Back in the studio today after two weeks of non-stop writing! Excited to say that my essay is all done now and it’s the last one I ever have to write! I was all set to carry on working in the casting room, finally getting this mould finished! However this wasn’t to be the case as there was no silicone to put on my next layer! Not to be defeated I thought right what else can I do? A while ago one of the technicians had suggested I use the sandblaster to remove the magnolia paint on the figures. I’m running low on my figurines at the moment, as I got too excited by the magnolia process, so though yeah why not? And here’s the result! This is something I had wanted to do right at the beginning of this year, it’s as though I’ve erased their presence, their past and their history. They are no longer “silent witnesses to our most private and vulnerable moments.” They become so eerie without a face. You can see the difference the sand blaster can make to remove the magnolia. I like the half sand blasted effect, leaving some of the past behind. Once I’d fully removed the magnolia paint I then experimented dipping the figures into other colours- sort of resembling Katharina Fritsch’s 4th Plinth Sculpture.
The plan with these ornaments, as it was before; I want to place them on plinths, placing art works on plinths is a very “fine art” thing do. This was something that was mentioned when getting feedback on my piece; Untitled (Ornamental Figure), again the titling; a very fine art thing to do. I agreed with the majority that generally I don’t like works being Untitled however for this piece they kind of liked it. It’s very fine art way of titling, yet it was almost emphasizing the setting that the piece was in. They said that it was a statement about being made by an artist- for a contemporary art setting. When I began making the work, the use of the plinth was about taking these figures out of their home context yet bringing back somewhat of their original context by using the wallpaper. This is what I intend to bring through in the next series of plinthed ornaments.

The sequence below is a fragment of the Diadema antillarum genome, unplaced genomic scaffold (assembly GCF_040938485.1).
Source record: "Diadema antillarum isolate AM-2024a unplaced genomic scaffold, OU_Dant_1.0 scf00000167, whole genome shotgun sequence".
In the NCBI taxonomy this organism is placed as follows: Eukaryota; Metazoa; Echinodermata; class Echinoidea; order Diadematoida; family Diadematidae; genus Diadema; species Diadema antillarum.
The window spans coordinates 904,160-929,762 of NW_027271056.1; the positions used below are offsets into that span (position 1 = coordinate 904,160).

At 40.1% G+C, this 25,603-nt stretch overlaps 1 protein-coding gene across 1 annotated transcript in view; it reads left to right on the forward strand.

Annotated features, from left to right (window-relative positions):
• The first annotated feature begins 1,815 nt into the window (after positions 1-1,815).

When I began thinking about the plinth some more I remembered the 4th Plinth; situated in London’s Trafalgar square. The plinth was originally intended to hold an equestrian statue of William IV, but remained bare due to insufficient funds. Since 1999, the plinth has become a home to temporary contemporary art works. Contemporary artists are commissioned to make works for the plinth. Some of these artist include Antony Gormley, Yinka Shonibare and one of my faves Rachel Whiteread! Her piece Monument is pictured above. The newest addition is Katharina Fritsch’s: Hahn/Cock. The big blue cockerel also pictured above. I really like the idea behind the 4th plinth and I think it relates really well with what I’m doing here with my wallpapered plinths.
I found some really interesting articles about it too: This one about Rachel Whiteread: http://www.theguardian.com/theobserver/2001/may/27/features.magazine47
and this one about the latest Fritsch’s Hahn/Cock where it says; For Fritsch, colour is what transforms a sculpture from a naturalistic ornament into a symbol. “It evens it out, makes it abstract – like a visual sign, an icon. That is important: my work is always on the borderline between a detailed sculpture and a sign. http://www.theguardian.com/artanddesign/2013/jul/24/katharina-fritsch-fourth-plinth-cockerel-sculpture